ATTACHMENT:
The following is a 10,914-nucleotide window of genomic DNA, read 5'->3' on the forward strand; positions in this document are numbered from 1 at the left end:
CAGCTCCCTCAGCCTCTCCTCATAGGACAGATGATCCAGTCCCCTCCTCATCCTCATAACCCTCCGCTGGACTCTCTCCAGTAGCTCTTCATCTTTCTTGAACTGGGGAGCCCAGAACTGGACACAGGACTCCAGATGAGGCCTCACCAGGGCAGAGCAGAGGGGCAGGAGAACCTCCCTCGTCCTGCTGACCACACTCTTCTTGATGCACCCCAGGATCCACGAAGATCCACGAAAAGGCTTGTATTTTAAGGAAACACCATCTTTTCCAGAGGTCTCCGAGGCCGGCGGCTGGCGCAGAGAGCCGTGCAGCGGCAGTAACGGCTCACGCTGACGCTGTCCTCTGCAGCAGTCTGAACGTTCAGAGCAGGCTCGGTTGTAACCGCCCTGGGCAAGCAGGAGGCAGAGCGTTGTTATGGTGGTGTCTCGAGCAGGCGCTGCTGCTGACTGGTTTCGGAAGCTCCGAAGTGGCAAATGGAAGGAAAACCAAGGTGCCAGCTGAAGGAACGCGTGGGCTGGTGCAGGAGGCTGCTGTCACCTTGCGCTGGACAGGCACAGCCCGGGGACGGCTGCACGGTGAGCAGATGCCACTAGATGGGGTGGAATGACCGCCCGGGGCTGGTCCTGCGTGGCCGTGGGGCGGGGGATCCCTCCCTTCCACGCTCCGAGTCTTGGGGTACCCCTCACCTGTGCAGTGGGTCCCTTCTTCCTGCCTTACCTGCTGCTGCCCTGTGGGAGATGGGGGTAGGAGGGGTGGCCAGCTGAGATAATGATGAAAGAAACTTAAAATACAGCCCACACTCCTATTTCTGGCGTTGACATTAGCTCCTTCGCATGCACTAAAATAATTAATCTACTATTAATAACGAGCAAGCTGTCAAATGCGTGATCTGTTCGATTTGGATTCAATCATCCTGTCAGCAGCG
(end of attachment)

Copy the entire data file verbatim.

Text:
The following is a 10,914-nucleotide window of genomic DNA, read 5'->3' on the forward strand; positions in this document are numbered from 1 at the left end:
CAGCTCCCTCAGCCTCTCCTCATAGGACAGATGATCCAGTCCCCTCCTCATCCTCATAACCCTCCGCTGGACTCTCTCCAGTAGCTCTTCATCTTTCTTGAACTGGGGAGCCCAGAACTGGACACAGGACTCCAGATGAGGCCTCACCAGGGCAGAGCAGAGGGGCAGGAGAACCTCCCTCGTCCTGCTGACCACACTCTTCTTGATGCACCCCAGGATCCACGAAGATCCACGAAAAGGCTTGTATTTTAAGGAAACACCATCTTTTCCAGAGGTCTCCGAGGCCGGCGGCTGGCGCAGAGAGCCGTGCAGCGGCAGTAACGGCTCACGCTGACGCTGTCCTCTGCAGCAGTCTGAACGTTCAGAGCAGGCTCGGTTGTAACCGCCCTGGGCAAGCAGGAGGCAGAGCGTTGTTATGGTGGTGTCTCGAGCAGGCGCTGCTGCTGACTGGTTTCGGAAGCTCCGAAGTGGCAAATGGAAGGAAAACCAAGGTGCCAGCTGAAGGAACGCGTGGGCTGGTGCAGGAGGCTGCTGTCACCTTGCGCTGGACAGGCACAGCCCGGGGACGGCTGCACGGTGAGCAGATGCCACTAGATGGGGTGGAATGACCGCCCGGGGCTGGTCCTGCGTGGCCGTGGGGCGGGGGATCCCTCCCTTCCACGCTCCGAGTCTTGGGGTACCCCTCACCTGTGCAGTGGGTCCCTTCTTCCTGCCTTACCTGCTGCTGCCCTGTGGGAGATGGGGGTAGGAGGGGTGGCCAGCTGAGATAATGATGAAAGAAACTTAAAATACAGCCCACACTCCTATTTCTGGCGTTGACATTAGCTCCTTCGCATGCACTAAAATAATTAATCTACTATTAATAACGAGCAAGCTGTCAAATGCGTGATCTGTTCGATTTGGATTCAATCATCCTGTCAGCAGCG